I will be putting up copies of speech notes by presenters in the next day or two. In the meantime I give a somewhat personal take on the conference below. There may be gaps that others who were present might like to fill – or indeed corrections by others so feel free to add any comments below!
Firstly the conference went well. We had 65 to 70 on the day and had hoped for more given that nearly a hundred registered.
Clearly there was a lot of interest in the event and it showed in the audience response on the day – with many questions and points made from the floor to the panel following presentations by the speakers.
There were two clear over-riding themes that dominated the conference: the role of the Liberal Democrats and the need for electoral reform.
The role of the Liberal Democrats
The feeling from the floor was that the Liberal Democrats have a decisive role to play – if they have the will to do so and if they can win back trust. This is not just about working with other progressive parties but whether a wider public is willing to give them another chance following their role in the coalition government.
Despite a strong presentation by Andrew George about the value of a progressive alliance, and a forthright defence of the Liberal Democrats in the last coalition government by Neal Lawson, a Labour party member and chair of Compass, it remained a subject of ongoing discussion.
The best that can be said is that the audience inched towards a more positive if cautious stance towards a Liberal Democrats role in any progressive alliance in Cornwall and nationally. What happens next – in Cornwall at least – is very much down to the Liberal Democrats.
The need for electoral reform
The second issue drew more unity. Owen Winter from Make Votes Matter spoke with conviction and passion at both his presentation and during the panel discussion. There was strong support from the audience for Proportional Representation and broad agreement that no long lasting policy goal was possible – be it a fully funded NHS or addressing climate change – without fundamental electoral reform. To stagger on under the present First Past The Post was to risk repeating history time and again: a split in the majority progressive vote allowing the Tories back in on a minority of votes.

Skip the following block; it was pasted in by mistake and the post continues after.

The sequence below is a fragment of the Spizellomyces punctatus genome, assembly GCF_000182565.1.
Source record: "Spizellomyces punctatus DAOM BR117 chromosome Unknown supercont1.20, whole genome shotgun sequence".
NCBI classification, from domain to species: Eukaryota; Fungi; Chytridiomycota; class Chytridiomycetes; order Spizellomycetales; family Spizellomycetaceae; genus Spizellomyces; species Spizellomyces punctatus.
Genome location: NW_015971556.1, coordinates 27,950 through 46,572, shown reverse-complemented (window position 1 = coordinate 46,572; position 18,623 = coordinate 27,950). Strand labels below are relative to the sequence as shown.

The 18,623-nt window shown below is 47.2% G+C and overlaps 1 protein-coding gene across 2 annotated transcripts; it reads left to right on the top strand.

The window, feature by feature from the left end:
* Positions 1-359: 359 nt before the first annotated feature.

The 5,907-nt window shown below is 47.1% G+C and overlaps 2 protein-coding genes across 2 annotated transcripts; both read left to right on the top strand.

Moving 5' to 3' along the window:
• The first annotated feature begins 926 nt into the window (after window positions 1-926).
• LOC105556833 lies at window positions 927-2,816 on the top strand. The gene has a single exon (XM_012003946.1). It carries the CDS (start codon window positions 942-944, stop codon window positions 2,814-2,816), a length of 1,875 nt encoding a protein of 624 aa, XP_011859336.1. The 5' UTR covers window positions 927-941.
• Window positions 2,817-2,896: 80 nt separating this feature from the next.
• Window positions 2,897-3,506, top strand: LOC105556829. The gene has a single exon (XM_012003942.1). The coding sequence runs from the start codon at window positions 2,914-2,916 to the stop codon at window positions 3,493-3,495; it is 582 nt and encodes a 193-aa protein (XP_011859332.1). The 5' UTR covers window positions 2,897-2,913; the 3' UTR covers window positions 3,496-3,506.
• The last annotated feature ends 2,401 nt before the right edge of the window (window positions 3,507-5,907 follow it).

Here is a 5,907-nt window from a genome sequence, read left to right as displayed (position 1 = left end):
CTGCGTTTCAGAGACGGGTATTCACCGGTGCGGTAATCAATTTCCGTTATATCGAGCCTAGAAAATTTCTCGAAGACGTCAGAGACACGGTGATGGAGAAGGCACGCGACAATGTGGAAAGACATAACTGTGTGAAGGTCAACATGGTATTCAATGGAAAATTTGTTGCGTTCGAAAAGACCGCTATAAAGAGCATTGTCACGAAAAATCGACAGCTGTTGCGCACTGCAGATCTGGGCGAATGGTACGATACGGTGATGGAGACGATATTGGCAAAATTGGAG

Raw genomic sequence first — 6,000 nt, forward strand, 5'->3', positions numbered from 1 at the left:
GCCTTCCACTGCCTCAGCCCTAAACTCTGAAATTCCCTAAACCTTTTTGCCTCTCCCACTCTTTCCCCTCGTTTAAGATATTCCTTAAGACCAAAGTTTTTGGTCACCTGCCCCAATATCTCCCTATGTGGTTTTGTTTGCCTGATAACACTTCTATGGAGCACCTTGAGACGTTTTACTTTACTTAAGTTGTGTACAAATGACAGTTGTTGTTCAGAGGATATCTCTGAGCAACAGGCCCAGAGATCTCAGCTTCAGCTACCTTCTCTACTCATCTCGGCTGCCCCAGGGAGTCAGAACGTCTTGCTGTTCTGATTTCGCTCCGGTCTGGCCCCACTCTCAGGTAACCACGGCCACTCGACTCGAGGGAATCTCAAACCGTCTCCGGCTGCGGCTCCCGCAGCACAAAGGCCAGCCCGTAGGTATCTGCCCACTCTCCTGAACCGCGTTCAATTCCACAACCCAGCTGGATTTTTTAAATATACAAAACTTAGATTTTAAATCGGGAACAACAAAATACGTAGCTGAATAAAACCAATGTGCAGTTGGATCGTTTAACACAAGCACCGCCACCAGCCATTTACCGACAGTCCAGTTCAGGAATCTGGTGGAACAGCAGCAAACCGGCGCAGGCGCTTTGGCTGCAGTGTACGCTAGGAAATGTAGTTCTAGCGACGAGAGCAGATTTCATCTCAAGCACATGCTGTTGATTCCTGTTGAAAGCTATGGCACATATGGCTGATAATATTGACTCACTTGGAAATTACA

Perhaps the one fault line that emerged during discussion of this theme was ‘Where does Labour stand?’. For Amanda Pennington of the Green Party this is a red line. There can be no progressive alliance with Labour if they do not embrace electoral reform as a major manifesto commitment. She also stressed the need for a proper written constitution.
At the end I gave a brief speech outlining next steps. These included setting up local groups in Penwith, Mid Cornwall and North Cornwall so that people could meet, discuss and canvass their local areas to gain support for this initiative. I also sketched out a proposal for a ‘constituency compact’ – more an idea than a fleshed out plan – in which prospective parliamentary candidates would commit to a set of pledges and place these above party allegiance. They had to be a voice for Cornwall first and foremost – party allegiance came a long second. Clearly this is ambitious and needs thinking through. It is these and other ideas that I hope to take to local groups.
Finally I also mentioned an interactive map of the 2013 Cornwall elections which shows the split in the progressive vote and the unexpected results at Ward level. We hope to add in a list of names up for election in May – if we get this in time! It comes with a big health warning: it cannot be used as a predictive tool since ward election outcomes are as much down to personalities as party allegiance – but it may encourage people to vote wisely! I hope to have this up soon.